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Not everyone's cup of tea, and, arguably, not a great topic for tea parties - a lot of us love nothing more than a good political debate. So if you want to put the world to rights, or simply air your political beliefs, broadcast them here!
On the final day of campaigning, 15 former Labour MPs are urging voters not to back Jeremy Corbyn in Thursday’s election. The group cite the Labour leader’s record on anti-Semitism and "extremism", as well as his views on national security. The former MPs have signed an open letter - organised by campaign group Mainstream - that they say will run as full page adverts across a number of local and regional newspapers in the north of England, including dozens of marginal constituencies. The group includes several outspoken critics of Mr Corbyn, including Ian Austin, Gisela Stuart and Louise Ellman, as well as others who have not previously spoken out directly against him. The advert reads: “Everyone wants a safer, fairer society. But in this election the Labour Party is set to deliver the opposite. “We were all lifelong Labour voters and all former Labour MPs. We are voting for different parties at this election, but we have all come to the difficult decision not to vote Labour.” Ian Austin, chairman of Mainstream, says this is a “hard decision for Labour supporters" but “the risk is just too great”. The other signatories are Ann Coffey, Jim Dowd, Rob Flello, Mike Gapes, Tom Harris, Chris Leslie, Tom Levitt, Ivan Lewis, Michael McCann, Joan Ryan, Gavin Shuker and John Woodcock. Labour, of course, deny these sorts of accusations - they say Jeremy Corbyn has made great improvements in the way anti-Semitism allegations are being handled and has apologised for mistakes made in the past. In years gone by, Mr Corbyn publicly supported withdrawal of the UK from military alliance Nato - something his critics now often point to - but the 2019 Labour manifesto states the party is committed to ongoing membership.
Labour is suggesting that there will be free broadband for all in the next 10 yrs if they are in power.
Fact there will be 2 more general elections in the next 10yrs so it is highly unlikely that will happen.
Corbyrn is either stupid or doesn't realise the true facts that he won't be in power in the next 10 yrs.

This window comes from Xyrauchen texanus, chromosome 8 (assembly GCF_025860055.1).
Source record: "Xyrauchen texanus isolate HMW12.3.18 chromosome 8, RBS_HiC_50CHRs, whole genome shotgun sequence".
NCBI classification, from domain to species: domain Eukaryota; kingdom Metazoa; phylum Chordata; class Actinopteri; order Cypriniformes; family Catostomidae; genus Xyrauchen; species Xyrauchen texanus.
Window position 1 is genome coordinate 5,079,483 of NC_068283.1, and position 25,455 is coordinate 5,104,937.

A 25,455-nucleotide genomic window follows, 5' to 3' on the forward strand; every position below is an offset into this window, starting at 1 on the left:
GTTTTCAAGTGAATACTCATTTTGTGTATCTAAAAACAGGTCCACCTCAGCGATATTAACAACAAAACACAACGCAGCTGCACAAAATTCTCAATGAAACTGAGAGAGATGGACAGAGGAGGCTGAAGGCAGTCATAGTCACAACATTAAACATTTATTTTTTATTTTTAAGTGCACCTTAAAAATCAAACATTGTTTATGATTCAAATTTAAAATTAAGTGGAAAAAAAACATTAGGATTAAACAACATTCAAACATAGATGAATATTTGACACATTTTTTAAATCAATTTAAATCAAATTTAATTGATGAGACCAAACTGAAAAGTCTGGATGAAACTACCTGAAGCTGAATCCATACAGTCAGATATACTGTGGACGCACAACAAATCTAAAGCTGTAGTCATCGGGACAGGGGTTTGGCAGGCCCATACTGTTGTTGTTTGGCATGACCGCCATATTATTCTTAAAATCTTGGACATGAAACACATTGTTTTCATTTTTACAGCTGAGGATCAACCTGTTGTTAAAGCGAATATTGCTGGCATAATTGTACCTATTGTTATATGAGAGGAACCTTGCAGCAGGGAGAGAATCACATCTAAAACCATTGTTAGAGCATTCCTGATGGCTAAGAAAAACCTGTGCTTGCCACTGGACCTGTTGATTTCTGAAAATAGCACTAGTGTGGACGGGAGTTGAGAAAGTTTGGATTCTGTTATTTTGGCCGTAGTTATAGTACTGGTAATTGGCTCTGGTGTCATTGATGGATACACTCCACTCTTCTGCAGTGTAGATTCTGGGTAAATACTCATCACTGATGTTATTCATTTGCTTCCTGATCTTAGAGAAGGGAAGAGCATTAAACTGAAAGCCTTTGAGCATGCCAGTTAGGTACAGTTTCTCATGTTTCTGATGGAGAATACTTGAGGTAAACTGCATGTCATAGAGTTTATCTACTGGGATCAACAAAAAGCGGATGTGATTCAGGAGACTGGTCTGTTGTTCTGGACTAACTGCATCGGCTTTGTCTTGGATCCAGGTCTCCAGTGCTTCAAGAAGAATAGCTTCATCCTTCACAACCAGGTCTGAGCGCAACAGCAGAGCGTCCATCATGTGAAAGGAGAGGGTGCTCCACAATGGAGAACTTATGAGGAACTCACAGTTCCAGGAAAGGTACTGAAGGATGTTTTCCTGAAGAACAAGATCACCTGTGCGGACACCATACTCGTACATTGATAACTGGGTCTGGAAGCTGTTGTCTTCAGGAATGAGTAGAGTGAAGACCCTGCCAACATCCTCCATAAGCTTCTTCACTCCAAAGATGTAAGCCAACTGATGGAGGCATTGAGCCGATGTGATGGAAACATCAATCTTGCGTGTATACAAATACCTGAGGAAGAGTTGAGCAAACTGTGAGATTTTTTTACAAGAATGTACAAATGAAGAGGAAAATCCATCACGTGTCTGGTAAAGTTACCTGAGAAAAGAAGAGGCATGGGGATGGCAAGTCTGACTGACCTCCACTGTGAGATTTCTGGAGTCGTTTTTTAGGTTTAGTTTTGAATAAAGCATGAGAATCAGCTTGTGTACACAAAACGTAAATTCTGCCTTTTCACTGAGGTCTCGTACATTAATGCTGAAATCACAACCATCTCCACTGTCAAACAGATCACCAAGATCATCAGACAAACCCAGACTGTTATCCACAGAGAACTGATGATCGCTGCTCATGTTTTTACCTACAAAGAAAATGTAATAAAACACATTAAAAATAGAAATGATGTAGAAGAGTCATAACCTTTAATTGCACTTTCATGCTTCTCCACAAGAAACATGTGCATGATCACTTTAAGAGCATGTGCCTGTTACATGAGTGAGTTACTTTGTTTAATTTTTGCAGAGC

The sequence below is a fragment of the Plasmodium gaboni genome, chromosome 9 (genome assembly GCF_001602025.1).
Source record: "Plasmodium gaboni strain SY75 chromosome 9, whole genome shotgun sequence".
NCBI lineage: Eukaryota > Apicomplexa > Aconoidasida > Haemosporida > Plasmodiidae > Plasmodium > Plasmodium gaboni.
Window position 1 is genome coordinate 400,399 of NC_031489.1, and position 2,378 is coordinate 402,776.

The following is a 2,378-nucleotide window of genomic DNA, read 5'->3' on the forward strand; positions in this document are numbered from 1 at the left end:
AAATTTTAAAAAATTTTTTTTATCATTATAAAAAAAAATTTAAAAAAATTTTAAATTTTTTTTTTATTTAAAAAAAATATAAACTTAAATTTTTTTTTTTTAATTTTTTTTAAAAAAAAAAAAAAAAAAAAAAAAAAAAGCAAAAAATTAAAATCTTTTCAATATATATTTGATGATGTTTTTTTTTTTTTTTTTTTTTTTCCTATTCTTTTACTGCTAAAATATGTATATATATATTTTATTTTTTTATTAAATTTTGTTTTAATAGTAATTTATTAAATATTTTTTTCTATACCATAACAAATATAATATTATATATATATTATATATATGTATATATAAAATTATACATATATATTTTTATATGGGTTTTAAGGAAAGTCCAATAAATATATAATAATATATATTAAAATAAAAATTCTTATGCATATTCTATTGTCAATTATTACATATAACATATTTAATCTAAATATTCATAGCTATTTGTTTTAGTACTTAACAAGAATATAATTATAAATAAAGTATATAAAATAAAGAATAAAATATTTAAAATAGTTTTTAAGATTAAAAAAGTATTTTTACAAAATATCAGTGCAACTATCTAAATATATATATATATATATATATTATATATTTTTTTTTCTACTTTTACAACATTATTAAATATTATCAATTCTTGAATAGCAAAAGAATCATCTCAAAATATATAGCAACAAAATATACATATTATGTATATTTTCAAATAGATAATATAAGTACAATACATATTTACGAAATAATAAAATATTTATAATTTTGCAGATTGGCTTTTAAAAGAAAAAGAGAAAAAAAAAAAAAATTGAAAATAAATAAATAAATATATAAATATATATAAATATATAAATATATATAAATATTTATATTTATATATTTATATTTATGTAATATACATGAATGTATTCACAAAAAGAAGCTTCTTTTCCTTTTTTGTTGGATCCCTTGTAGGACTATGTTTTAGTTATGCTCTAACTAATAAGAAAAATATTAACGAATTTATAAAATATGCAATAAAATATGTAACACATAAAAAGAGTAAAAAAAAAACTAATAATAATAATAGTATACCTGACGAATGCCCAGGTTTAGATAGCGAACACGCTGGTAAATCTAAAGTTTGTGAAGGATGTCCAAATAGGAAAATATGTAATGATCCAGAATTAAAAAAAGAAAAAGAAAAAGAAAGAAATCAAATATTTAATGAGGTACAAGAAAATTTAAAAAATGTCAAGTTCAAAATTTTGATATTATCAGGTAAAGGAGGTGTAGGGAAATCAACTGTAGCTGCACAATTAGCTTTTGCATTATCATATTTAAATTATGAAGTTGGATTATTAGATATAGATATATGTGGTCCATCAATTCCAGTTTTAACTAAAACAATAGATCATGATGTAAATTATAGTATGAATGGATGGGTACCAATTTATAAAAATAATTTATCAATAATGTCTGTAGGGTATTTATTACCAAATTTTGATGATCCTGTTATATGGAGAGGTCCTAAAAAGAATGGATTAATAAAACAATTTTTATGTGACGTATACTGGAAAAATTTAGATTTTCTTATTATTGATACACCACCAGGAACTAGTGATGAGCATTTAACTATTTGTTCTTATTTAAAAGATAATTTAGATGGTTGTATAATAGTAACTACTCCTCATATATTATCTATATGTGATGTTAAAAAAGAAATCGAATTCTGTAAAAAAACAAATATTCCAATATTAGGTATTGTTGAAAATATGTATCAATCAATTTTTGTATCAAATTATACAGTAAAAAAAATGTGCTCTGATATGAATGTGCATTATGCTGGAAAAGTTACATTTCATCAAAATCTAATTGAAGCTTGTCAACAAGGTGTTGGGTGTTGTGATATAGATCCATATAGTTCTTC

Unlikely he will be in power in the coming election.
So don't anyone be fulled in to believing that. Free broadband will never happen.
Well, we now have an election to deal with. Where do you think we will end up? I am guessing there will be less of us over 50’s around and more youngsters voting, so do you think this will make a difference?
Do you know many people who have changed the way they feel re Brexit last time? Or will you not vote or vote on domestic matters instead?
Surely we have all seen the petitions on line, some small ones pro brexit, and some small, medium and HUGE petitions Pro EU. Even though many have been debated, most are simply responded to with pure properganda type government 'soundbites'.
Are these petitions worth while or a wast of time?
Have you signed the article 50 one? https://petition.parliament.uk/petitions/241584
Is it worth signing after they have been debated? Will Brexit happen or not?
Few can have failed to hear of the political turmoil in Westminster in the year or so - parties both decided and undecided which way to vote, MPs clearly shouting and voting against the public's wishes declared at the referendum. In subsequent opinion polls as many as 74% of people polled go with Brexit; last week, I think, almost as many wanted to exit the EU without a trade deal. The public's requirement of their politicians and lawmakers is unmistakeable. Brexit. Yet so many are fighting the will of this nation's people. How do we react to being largely ignored by the ruling elite in the Westminster bubble? Does anyone have any confidence in these people? Should our politicians so publicly ignore the will of the people, sometimes to their own benefit?
I am fed up with the very mention of this subject. Nicola S________ is a total pest I can't spell nucance. She does not give a toss about government only her one track subject. My wife is English and worries sometimes about our hard-line element, o' to get back to a normal politic life as before.